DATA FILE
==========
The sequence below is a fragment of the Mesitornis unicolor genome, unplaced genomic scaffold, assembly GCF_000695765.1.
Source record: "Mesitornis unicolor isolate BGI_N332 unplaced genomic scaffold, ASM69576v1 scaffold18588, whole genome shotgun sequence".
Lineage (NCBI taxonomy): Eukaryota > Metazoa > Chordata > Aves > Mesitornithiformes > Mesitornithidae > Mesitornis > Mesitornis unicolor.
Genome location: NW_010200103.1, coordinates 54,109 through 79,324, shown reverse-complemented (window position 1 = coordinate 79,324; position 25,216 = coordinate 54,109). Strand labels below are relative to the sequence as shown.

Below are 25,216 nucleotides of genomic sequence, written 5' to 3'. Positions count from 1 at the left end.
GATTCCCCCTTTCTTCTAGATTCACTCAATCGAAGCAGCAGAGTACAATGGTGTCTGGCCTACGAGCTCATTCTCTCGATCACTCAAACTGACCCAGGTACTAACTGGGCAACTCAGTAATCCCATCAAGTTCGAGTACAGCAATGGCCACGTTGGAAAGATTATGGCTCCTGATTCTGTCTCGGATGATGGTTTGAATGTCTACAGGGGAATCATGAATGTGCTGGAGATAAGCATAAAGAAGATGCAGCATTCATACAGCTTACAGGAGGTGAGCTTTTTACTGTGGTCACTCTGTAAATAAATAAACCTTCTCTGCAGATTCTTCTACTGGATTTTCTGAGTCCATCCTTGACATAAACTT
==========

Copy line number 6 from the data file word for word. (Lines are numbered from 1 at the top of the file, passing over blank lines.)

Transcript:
GATTCCCCCTTTCTTCTAGATTCACTCAATCGAAGCAGCAGAGTACAATGGTGTCTGGCCTACGAGCTCATTCTCTCGATCACTCAAACTGACCCAGGTACTAACTGGGCAACTCAGTAATCCCATCAAGTTCGAGTACAGCAATGGCCACGTTGGAAAGATTATGGCTCCTGATTCTGTCTCGGATGATGGTTTGAATGTCTACAGGGGAATCATGAATGTGCTGGAGATAAGCATAAAGAAGATGCAGCATTCATACAGCTTACAGGAGGTGAGCTTTTTACTGTGGTCACTCTGTAAATAAATAAACCTTCTCTGCAGATTCTTCTACTGGATTTTCTGAGTCCATCCTTGACATAAACTT